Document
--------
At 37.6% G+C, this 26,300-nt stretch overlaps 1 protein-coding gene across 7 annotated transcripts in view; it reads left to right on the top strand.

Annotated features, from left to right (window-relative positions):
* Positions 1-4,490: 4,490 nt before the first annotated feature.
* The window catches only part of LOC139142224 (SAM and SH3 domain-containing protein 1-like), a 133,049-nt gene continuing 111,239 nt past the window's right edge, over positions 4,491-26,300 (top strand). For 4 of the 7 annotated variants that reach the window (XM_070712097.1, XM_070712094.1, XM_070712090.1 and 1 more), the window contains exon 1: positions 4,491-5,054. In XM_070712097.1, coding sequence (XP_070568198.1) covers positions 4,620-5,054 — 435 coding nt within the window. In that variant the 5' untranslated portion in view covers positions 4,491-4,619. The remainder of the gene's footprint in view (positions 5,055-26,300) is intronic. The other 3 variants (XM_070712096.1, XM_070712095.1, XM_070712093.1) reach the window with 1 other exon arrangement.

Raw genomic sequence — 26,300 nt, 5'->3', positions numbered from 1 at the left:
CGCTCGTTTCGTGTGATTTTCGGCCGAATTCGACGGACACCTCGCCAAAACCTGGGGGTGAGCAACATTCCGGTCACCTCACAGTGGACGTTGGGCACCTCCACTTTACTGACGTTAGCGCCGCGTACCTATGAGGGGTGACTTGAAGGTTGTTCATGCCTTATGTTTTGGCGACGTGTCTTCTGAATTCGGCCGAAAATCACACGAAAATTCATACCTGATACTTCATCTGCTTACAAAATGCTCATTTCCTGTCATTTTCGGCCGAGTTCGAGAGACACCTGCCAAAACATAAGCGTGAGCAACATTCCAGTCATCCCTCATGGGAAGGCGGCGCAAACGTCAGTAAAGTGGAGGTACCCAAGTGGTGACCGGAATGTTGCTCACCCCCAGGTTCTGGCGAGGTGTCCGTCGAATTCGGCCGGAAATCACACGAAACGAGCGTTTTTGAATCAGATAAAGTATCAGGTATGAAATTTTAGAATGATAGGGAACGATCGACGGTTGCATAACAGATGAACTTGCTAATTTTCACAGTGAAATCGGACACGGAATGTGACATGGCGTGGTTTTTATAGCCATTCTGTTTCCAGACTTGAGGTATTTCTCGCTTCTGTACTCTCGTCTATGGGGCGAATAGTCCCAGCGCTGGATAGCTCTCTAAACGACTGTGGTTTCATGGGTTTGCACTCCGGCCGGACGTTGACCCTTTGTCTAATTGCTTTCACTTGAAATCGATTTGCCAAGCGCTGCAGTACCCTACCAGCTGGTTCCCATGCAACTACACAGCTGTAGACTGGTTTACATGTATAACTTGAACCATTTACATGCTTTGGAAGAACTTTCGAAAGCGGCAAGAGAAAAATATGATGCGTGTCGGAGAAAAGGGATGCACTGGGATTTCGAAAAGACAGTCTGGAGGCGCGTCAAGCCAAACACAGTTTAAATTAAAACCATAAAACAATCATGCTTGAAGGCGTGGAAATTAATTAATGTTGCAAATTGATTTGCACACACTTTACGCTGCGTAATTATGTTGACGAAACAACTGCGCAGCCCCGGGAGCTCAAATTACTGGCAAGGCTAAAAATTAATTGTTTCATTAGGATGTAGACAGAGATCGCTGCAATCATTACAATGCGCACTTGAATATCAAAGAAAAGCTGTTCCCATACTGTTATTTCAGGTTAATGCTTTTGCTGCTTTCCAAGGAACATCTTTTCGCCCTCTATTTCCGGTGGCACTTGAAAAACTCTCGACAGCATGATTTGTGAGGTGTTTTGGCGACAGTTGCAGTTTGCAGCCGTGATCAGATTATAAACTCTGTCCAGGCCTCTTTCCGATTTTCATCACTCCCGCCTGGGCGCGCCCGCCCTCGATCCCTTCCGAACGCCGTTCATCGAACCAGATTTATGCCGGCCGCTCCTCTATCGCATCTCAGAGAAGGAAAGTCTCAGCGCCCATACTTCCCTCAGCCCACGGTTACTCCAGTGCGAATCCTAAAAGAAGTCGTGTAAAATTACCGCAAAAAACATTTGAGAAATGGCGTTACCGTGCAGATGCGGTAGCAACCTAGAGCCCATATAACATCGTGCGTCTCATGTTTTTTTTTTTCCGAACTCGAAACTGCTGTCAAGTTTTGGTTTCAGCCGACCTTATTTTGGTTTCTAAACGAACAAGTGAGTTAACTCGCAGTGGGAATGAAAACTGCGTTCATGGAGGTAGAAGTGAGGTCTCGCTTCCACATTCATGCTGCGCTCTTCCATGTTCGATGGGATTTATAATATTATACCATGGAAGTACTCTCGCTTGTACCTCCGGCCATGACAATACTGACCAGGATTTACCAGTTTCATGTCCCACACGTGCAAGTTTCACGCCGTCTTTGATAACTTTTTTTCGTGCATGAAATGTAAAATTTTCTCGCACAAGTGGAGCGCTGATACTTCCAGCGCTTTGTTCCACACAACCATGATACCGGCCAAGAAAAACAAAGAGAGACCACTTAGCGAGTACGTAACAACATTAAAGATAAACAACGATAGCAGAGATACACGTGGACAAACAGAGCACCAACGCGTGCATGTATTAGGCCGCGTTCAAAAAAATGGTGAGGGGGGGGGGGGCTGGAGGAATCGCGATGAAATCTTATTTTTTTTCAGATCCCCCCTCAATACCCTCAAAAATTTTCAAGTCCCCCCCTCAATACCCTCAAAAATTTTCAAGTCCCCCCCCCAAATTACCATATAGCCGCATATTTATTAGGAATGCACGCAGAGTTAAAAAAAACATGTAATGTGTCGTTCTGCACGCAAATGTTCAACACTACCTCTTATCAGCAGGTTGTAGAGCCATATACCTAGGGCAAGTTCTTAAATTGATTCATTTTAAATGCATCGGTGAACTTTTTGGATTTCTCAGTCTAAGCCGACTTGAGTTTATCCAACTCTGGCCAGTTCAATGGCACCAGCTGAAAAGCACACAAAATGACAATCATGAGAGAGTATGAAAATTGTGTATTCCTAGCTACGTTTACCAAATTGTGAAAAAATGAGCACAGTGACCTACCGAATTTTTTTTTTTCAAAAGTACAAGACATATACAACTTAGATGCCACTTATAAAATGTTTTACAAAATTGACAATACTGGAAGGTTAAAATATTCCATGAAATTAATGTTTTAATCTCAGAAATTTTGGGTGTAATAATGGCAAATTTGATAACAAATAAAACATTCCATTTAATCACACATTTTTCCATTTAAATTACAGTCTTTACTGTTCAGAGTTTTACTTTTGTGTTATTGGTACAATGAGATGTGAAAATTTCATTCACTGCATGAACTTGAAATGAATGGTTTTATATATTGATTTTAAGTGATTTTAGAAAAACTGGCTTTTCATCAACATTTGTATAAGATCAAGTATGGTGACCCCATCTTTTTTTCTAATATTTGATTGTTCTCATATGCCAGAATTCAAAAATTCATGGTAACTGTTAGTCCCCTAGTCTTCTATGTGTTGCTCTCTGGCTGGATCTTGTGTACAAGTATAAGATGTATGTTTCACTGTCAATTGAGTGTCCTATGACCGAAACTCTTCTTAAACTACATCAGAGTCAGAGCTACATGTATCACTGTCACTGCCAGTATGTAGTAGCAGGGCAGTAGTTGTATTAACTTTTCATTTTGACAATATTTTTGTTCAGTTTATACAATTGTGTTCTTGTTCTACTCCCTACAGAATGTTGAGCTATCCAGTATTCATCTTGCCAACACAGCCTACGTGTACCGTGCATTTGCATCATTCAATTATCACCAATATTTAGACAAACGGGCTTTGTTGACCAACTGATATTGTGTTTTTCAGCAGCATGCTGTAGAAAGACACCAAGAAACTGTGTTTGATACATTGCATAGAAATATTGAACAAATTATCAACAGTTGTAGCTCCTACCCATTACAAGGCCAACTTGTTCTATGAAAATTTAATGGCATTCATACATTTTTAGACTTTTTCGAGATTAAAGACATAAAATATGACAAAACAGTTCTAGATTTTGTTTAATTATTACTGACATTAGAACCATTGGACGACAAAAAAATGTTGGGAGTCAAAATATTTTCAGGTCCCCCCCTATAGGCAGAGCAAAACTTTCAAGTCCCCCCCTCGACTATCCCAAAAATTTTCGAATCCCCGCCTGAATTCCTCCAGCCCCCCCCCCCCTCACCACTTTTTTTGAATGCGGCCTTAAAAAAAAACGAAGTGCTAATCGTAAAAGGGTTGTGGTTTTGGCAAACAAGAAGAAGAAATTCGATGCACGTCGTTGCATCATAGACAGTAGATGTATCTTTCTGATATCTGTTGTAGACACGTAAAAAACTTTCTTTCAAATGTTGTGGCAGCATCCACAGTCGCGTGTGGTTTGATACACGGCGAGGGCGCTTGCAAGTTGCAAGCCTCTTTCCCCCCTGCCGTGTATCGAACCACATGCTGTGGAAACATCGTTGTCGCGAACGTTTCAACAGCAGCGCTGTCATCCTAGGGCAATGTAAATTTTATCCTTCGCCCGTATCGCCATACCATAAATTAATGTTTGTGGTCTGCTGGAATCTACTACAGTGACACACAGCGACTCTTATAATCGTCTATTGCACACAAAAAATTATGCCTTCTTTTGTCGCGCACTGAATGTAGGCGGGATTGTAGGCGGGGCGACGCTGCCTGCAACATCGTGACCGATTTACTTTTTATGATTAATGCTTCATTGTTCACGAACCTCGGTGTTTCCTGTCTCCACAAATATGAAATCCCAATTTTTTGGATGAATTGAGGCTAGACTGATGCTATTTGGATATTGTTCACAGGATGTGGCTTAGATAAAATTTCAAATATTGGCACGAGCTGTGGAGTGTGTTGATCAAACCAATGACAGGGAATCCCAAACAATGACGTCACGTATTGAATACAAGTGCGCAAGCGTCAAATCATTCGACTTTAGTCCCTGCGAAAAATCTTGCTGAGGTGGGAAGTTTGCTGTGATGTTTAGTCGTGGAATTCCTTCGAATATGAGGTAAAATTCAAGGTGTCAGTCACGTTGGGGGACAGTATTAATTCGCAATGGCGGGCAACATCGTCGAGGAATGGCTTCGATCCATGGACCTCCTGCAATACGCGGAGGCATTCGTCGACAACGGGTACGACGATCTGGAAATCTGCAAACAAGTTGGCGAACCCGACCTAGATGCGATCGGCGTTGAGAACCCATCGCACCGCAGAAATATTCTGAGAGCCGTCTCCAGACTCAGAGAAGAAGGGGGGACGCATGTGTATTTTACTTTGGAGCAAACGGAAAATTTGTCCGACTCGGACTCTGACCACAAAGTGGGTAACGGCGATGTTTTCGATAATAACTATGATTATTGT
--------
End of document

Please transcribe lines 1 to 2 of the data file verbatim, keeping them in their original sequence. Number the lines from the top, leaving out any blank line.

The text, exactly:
At 37.6% G+C, this 26,300-nt stretch overlaps 1 protein-coding gene across 7 annotated transcripts in view; it reads left to right on the top strand.

Annotated features, from left to right (window-relative positions):